Monday, May 11, 2009

Marriage-Go-Round 3: The M Factor

The M factor in American life is that we move a great deal. Andrew Cherlin thinks that this much movement may contribute to why our marriages and cohabitations break up so much. He cites Robert Baller and Kelly Richardson’s county-level data showing a strong correlation between moving, divorce, and suicide. I agree with Cherlin's view that American internal migration reflects more a search for economic opportunity than a general cultural "restlessness."

Americans move more than Europeans do, pulling up roots and starting anew. We don't think of moving from state to state as "migration," since it is all done within the U.S. The United States is so much larger than any European country, though, that even if they had the same level of internal migration that we do, it would disrupt their families less.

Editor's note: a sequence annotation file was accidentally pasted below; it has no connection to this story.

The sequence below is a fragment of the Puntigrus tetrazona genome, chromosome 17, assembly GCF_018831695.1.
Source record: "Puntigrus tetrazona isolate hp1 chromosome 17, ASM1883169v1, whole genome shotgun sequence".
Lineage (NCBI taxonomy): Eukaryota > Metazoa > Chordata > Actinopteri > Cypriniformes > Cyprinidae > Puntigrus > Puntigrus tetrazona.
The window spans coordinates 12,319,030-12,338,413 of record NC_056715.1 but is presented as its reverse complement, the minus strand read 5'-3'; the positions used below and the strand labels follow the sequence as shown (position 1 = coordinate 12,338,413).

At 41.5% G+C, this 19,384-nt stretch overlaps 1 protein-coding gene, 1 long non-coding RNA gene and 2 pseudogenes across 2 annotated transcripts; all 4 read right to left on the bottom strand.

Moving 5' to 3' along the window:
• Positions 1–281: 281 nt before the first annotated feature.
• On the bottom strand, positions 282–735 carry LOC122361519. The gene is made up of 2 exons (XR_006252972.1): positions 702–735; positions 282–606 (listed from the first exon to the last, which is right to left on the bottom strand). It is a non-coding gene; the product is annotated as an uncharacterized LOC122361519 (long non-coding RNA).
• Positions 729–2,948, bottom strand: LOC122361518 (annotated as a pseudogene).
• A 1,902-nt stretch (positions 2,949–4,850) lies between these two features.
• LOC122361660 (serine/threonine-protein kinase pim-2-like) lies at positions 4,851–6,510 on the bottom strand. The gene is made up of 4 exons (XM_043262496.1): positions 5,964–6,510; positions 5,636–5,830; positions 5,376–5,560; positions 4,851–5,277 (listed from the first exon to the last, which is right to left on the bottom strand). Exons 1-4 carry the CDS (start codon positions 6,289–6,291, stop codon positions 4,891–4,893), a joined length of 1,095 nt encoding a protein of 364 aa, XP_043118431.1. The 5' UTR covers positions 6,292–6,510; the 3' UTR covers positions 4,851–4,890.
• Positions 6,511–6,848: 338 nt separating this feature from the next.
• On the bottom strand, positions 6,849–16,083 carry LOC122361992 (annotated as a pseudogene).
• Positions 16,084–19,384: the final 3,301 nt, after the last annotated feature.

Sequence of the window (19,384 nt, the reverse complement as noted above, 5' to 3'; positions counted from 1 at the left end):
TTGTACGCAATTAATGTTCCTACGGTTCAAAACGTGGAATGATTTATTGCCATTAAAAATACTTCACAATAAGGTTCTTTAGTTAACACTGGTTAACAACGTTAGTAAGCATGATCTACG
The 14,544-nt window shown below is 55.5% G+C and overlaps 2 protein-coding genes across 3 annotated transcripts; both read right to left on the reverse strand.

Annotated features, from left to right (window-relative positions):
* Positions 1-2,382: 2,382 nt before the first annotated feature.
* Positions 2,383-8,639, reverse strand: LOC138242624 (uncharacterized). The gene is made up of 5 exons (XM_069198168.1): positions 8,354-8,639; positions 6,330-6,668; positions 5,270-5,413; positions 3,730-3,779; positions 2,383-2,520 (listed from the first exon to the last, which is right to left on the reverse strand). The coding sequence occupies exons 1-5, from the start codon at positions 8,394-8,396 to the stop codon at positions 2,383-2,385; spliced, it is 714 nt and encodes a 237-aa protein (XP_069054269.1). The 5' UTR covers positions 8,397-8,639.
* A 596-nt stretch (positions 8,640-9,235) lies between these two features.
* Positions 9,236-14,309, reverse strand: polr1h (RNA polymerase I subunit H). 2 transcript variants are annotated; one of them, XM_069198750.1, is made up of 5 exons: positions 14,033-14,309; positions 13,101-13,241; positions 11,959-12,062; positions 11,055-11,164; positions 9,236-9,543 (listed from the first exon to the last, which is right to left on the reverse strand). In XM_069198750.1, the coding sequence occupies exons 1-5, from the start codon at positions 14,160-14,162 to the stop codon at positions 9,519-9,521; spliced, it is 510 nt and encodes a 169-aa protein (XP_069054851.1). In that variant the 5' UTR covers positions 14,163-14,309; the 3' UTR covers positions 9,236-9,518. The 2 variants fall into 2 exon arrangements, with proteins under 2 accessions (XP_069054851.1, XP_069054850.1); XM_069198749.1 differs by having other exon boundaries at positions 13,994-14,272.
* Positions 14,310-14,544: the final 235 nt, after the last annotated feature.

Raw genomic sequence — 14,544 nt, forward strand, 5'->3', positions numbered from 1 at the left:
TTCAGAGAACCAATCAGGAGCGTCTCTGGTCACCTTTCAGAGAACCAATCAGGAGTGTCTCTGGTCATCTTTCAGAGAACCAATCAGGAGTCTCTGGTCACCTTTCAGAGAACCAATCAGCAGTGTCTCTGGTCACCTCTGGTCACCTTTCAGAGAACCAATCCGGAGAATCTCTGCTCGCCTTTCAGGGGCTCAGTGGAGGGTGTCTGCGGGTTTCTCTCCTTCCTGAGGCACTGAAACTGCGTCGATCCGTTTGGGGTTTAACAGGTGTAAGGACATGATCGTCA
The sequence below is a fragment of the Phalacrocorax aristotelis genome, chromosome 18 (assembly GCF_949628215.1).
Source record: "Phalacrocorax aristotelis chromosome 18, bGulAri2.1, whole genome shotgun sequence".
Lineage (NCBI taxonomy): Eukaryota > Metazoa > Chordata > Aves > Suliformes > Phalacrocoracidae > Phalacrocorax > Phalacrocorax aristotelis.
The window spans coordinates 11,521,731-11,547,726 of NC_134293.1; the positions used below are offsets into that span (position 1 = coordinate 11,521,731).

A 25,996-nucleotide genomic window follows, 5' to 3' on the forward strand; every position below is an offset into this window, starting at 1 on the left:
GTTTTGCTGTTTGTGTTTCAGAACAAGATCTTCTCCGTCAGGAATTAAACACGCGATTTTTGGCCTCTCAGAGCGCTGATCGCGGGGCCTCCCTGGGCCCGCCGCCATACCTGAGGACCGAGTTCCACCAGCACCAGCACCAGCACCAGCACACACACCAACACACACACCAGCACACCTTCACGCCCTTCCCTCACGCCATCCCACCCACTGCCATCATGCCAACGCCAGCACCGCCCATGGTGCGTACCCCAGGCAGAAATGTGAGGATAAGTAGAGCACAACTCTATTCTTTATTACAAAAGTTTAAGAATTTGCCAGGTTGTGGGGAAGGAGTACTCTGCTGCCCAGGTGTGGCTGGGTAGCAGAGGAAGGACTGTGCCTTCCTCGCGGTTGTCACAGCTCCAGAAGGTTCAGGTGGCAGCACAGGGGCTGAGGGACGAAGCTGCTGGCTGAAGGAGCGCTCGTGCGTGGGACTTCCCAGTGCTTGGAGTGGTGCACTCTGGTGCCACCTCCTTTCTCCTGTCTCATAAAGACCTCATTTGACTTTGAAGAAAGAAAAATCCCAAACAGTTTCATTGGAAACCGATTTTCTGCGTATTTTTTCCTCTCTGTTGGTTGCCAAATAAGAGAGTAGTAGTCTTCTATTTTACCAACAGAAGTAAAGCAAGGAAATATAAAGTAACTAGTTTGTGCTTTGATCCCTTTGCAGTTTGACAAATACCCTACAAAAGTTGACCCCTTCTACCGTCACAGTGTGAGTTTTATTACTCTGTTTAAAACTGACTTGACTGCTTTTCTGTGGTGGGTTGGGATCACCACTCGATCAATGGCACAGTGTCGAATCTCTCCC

A few years ago I had in my family class a German woman who was in Kentucky as an au pair for an American family. At the end of the term I asked her to compare German and American families. One striking thing that she had noticed was that in both places, people she knew reported that their cousins lived far away; however, in Germany "far away" was an hour's drive, while in the U.S. "far away" meant an eight-hour drive.


Drew Tatusko said...

Does Cherlin also look at lifecycle effects? Since marriage happens so much later in current GSS data (late 20's and early 30's) it shows a more unsettled social structure for people when they are in the prime ages of child-rearing. So you have to wonder if people might have some clouded judgment when they get married due to lifecycle demands part of which is increased social mobility (which also results in issues with any sort of group commitment as it is).

Anonymous said...

How true the saying,

"One hundred years is a long time in America, and one hundred miles is a long way in Europe."